Another major theory, intelligent design, differs from all the others in that its central claim isn’t metaphysical at all, though it has metaphysical implications. Intelligent design’s main contention is material: Evidence points to the world’s design. Besides that, it maintains its own big tent with many ideas about who that designer may be. Many Christians have found an intellectual home at intelligent design’s main hub, the Discovery Institute. (Disclosure: I worked there for three years.) But so have practicing Jews and even agnostics, which is what makes it such a powerful opponent of neo-Darwinism.

The intelligent design community’s existence contradicts the notion that science equals evolution: You don’t have to have a prior commitment to Christian­ity (or any other religion) to recognize that the world didn’t spring from random mutation and blind selection. And that is a distinctly Biblical idea: “For his invisible attributes, namely, his eternal power and divine nature, have been clearly perceived, ever since the creation of the world, in the things that have been made” (Romans 1:20).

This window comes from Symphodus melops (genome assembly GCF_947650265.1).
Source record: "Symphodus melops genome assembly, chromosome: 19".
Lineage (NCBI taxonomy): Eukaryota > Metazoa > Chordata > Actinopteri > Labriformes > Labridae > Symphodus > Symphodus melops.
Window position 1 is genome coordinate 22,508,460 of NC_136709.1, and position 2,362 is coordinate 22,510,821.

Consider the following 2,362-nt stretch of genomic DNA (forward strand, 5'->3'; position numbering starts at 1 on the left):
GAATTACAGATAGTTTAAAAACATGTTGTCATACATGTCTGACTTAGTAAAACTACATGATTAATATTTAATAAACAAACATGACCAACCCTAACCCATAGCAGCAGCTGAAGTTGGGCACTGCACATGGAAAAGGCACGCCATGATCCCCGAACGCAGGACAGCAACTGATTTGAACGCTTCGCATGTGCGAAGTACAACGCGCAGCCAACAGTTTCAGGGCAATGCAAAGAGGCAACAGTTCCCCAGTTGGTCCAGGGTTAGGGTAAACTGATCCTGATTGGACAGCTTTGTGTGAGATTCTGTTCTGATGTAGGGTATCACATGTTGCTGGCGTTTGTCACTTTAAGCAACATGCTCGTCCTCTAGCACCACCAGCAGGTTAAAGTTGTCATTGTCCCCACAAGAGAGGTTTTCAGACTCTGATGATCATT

WORLD’s reporting has highlighted how standard evolutionary theory contradicts Scripture. We have introduced readers to scientists arguing against Darwinism. Their arguments tackle ideas from Darwinism’s theory of common descent of all creatures and its classification of humans as mere matter, to its account of the origin of life. Social Darwinism, or the theory as applied to society, gave birth to horrific abuses, including eugenics.

As WORLD strives to cover events in God’s world in a Biblically objective way, we always start with affirming that this is God’s world. He made it and sustains it by His power. That’s why we have always prioritized scientific coverage and will continue to do so.

Rachel Lynn Aldrich

Rachel is a former assistant editor for WORLD Digital. She is a Patrick Henry College and World Journalism Institute graduate. Rachel resides with her husband in Wheaton, Ill.